Tuesday, March 14, 2006

Great Software

I'd just like to say I think existing Free Software and Open Source Software (and, for that matter, public domain software) is great - really, really great. Sometimes people give it a really hard time, saying things like it's rubbish or poor quality or just a rip-off of commercial software.

However, I just think that they are griping for no reason. They don't have to use it! Of course there are loads of abandoned applications on places like sourceforge and elsewhere that are not finished, and others that are worked by learning coders who write terrible code with bugs everywhere that may never be finished. However, it's not like an infinite number of monkeys that produce the occasional gem. The good ones are well know and work well. Additionally, and of critical importance, many are written by commercial companys as well as professional programmers in their spare time and not just hobbists in bedrooms at night as some suggest. I guess most big projects have some combination of the above.

Additionally the whole 'rip-off commercial software' angle tends to focus on the desktop environments of KDE and Gnome. I'm not going to answer that directly but will ask two things: Is a 'natural' bar on selling, effectively, the same software for eternity all bad? Should we restrict the freedom of people or companies to develop competing software that they decide they should give away for free unless there is a another very compelling additional reason to stop them? On the last point think of two situations: browsers and Free Operating Systems.

This is getting way too deep and philosophical!

Let me re-focus on what I wanted to do and give you a list, in no particular order, of some great Free Software and Open Source software that comes to mind. I'm sure there won't be any surprises and I know there will be many, many things missing that I'll kick myself for later.
  • gcc ... the great, the wonderful, compiler collection.
  • cvs ... maybe showing it's age but in other respects still revolutionary and even with all the known flaws still out-performs some current commercial SCM programs.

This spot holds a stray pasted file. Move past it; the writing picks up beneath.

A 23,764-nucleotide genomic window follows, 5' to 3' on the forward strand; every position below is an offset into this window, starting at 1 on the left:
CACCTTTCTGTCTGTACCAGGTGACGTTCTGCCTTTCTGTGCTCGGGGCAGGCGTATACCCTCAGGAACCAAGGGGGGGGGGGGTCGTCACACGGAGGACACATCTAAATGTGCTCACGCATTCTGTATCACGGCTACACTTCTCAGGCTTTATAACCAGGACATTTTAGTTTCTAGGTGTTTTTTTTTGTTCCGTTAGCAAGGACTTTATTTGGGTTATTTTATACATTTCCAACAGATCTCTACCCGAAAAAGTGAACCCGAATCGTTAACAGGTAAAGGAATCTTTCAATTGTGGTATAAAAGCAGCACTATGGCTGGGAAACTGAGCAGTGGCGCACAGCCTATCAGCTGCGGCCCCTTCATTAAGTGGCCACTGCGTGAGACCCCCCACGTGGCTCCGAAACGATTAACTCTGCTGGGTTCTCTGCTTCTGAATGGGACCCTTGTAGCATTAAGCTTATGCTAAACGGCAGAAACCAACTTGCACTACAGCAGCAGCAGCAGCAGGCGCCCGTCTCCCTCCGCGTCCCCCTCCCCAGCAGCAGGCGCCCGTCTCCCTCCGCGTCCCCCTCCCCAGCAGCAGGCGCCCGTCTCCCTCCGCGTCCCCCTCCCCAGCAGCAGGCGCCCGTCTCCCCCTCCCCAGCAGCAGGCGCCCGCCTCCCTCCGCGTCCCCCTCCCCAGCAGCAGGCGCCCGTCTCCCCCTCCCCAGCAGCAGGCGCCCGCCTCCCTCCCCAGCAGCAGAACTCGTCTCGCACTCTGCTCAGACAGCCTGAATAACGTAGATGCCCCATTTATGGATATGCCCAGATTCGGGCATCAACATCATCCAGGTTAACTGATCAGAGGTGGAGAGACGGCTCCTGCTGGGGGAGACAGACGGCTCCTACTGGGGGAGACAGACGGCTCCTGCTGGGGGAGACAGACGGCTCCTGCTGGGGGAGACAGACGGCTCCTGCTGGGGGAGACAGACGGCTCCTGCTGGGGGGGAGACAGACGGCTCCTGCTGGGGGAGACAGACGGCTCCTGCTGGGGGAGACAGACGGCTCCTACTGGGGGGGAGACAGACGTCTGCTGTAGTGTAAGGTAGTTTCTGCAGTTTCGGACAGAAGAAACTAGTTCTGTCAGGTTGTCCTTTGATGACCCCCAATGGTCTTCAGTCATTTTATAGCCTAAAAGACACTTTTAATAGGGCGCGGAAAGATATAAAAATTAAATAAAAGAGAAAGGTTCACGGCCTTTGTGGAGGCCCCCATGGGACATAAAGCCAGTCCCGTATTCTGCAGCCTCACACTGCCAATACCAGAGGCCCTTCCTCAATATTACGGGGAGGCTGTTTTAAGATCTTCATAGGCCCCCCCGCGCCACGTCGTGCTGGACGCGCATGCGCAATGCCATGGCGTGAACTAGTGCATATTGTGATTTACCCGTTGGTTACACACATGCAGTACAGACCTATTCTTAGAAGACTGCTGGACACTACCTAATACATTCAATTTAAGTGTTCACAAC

• The Linux Kernel
  • FreeBSD
  • OpenBSD
  • NetBSD
  • OpenSSH
  • Apache
  • Perl
  • Python
  • cvstrac ... a less known program but no less great ... a web interface to cvs (and others) plus bug tracking plus wiki pages.
  • Ruby
  • Lua
  • Firefox
  • Mozilla
  • Eclipse ... Java based IDE
  • Dev-C++
  • MySQL ... open source database
  • PHP
  • Blender ... great open source 3D design package
  • GDB ... the debugger
  • OpenOffice
  • Tcl
  • Nethack
  • SDL
  • Subversion
You might note that there are a lot of programming languages and programming related things on this list. This is not suprising for I'm a programmer! Additionally programmers work on F/OSS so programming related things tend to be done well.

And that's all I've got to say for now.

Sunday, March 05, 2006

Dealing with feedback

We've had some good and bad feedback from Zex. I thought it might be interesting to write about the types of feedback we generally get for the software we write, not just Zex, and how we deal with it.

We get feedback via multiple sources: emails, forums, download site rating reviews, web-site reviews and magazine reviews.

For a released program very minor things or bug fixes are done nearly straight away but big ideas or major suggestions get put into the melting pot for a major release. These things are relatively easy to plan for although deciding what good ideas go in is more like a process of deciding what to leave out. I think people also know what they expect from a specific program, which makes it easier.

The only possible time for a new program is during testing before release - hence we like to do beta test. At the end of the day we want people to find our programs likeable and able to satisfying a need. This applies to games as much as (if not more so) than applications since people don't expect games to have major updates (I guess because that's what traditionally happens?). It plays havoc with the schedules, of course, but unless you are going to ignore all comments (and why are you doing beta testing?) then you have to allow time to fix things that are wrong.

One way of classifying feedback would be these categories:
  • Bug reports
  • General likes and dislikes
  • Wide and sweeping statements
Bug reports are easy. You just need to decide whether it's important enough to fix. Not all bugs need fixing especially if they are very minor or might not even be a bug. Very low priority bugs (low priority for your users/customers and you) aren't valuable enough for your users/customers to 'pay' for (either in delay in shipping higher priority bugs or in money terms). This applies to free and open source as much as commercial. It's better to ship than spend forever fixing the unimportant.